I dearly hope you got 'em all with extraction. Death to borers.
Matt here is some good neem:
Just paint this on the bases of all trees, the lower 4-6". Some will also drip into the ground around which is good.
I put up several borer traps and caught zero. I am getting more and more positive on the neem painting method by the month. You need to paint it on at 100% rate, don’t dilute it.
Thanks for posting Scott. As I move into growing stone fruit I think this will be very important. Bill
You can also spray with Merit. It will kill borers that are inside
Scott, I think I will wait for you Oct report.
I did the neem experiment.
I painted 2ft up to where the tree branches into scaffold limbs.
I believe this method works.
Photo 1 tree at ground level with oily brown sheen from the neem oil. No borers.
Photo 2 is the same tree about 3ft up on a scaffold limb. Right after the neem oil stops.
and there are about 10 more holes like this.
So maybe the neem forced them to lay eggs higher up the tree?
Maybe in my Bug Infested Humid Hell Hole I need to go 2ft up the scafolds also.(that could get expensive)
Thank you for sharing your knowledge on this subject.
David, that sap is clear so its not borers. I always find sawdust in sap from borers.
I don’t think you need to paint 2’ up, the borers lay their eggs right at the bottoms.
Glad to see no borers at the bottom. Lets keep this thread updated to see how it is working.
By the way I also put the raw neem to use on my blockades for ants on my cherry trees. I mixed about 1/3 raw neem and 2/3 tanglefoot, the result is a mix that is easy to paint on. I painted that on my cherries and it has been successfully blocking the ants all summer.
Thanks Scott, I’ve got some with sawdust i’ll take some more pics.
Maybe these high up attacks are Ambrosia beetles?
I thought they only attacked in early spring.
So many pests so little time…
I also experimented with cold pressed neem on my Blackberry canes.
Anthracnose is a problem here in my Alabama swamp It can circle the canes at the base and kill them.
Winter sulfur sprays help but the problem starts now in the humid summer.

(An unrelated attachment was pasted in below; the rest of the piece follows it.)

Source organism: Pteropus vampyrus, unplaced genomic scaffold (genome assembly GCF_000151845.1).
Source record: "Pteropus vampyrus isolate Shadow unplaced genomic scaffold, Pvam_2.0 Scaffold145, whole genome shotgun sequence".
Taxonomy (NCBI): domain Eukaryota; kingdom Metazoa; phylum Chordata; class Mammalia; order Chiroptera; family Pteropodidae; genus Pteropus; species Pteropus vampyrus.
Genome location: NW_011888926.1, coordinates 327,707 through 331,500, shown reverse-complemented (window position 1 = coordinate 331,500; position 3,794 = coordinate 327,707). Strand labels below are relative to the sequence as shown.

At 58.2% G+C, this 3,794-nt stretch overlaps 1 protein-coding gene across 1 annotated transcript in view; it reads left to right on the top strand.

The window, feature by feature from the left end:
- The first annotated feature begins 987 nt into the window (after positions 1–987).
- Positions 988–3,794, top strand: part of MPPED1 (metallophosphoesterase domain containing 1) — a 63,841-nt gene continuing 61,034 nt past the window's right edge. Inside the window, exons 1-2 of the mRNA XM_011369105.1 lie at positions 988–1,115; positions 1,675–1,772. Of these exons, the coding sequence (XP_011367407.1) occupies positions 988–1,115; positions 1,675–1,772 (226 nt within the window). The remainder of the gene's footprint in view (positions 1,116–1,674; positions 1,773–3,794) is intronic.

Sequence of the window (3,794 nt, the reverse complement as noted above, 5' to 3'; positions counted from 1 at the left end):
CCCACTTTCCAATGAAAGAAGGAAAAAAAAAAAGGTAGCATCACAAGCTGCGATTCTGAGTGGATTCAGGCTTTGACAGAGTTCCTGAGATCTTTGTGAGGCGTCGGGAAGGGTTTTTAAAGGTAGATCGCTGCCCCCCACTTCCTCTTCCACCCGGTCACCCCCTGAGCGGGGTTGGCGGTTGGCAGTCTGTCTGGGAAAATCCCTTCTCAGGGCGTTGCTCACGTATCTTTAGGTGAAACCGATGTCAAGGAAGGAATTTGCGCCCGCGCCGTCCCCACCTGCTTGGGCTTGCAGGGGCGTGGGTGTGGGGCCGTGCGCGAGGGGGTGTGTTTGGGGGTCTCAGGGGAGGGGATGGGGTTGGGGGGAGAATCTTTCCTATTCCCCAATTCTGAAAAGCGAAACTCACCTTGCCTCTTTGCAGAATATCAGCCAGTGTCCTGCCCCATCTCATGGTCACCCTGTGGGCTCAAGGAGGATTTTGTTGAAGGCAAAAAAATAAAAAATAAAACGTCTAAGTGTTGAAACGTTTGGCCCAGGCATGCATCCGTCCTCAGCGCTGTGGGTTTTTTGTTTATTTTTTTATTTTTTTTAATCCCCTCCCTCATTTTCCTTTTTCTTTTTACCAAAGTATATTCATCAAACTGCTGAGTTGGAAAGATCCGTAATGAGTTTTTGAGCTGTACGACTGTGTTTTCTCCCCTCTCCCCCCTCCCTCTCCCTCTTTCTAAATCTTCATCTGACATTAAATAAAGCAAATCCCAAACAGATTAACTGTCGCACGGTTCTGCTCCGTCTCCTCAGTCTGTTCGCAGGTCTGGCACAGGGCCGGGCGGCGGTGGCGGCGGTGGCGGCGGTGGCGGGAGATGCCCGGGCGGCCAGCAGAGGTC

Results seem promising so far.
Hope this works. I have the same issue. Did you apply as a preventative or after signs of damage/swollen canes? Bill
I didn’t have borers in my two peach trees, but I ordered a Mirabelle (European) plum and it arrived with a borer hole in it. I didn’t recognize it, and planted the tree, but posted a pic online–maybe on the old GW site. People confirmed it was probably a borer hole. A forum member suggested that the very reputable nursery I bought it from probably treated the tree before they sent it out, so I tried not to worry. I should have stabbed around in the borer hole with a paper clip right away, though. I checked the hole in a week or so and there was frass around it (no sap) and the hole was a lot bigger. I was pretty horrified. I dug around in the hole with the paper clip but it was very deep and I couldn’t be sure I’d gotten the culprit. In a complete frenzy I squeezed superglue into the hole, thinking (but not very clearly!) that it would immobilize the borer larva. I think I got it, unless it had already left the hole–and of course it’s possible there were other borers below the dirt, but I hadn’t noticed anything untoward on the roots. But, of course, the superglue (uh, not organic) soaked into the trunk and kind of froze a section (about 10%) of the trunk and bark. The tree grew vigorously nonetheless, but that little segment at the base of the tree that was permeated with superglue stayed the same size. So I definitely damaged the tree. I’m watching my other trees for any signs of borers. My local CRFG assures me that there were already borers in this area so at least I don’t have to feel like a “typhoid Mary.” The nursery did make good on their boo-boo, though. The tree was grown by someone they contracted with. I don’t know what the moral of the story is, other than, perhaps if you get in a frenzy, reach for the regular glue, NOT the superglue. Sigh.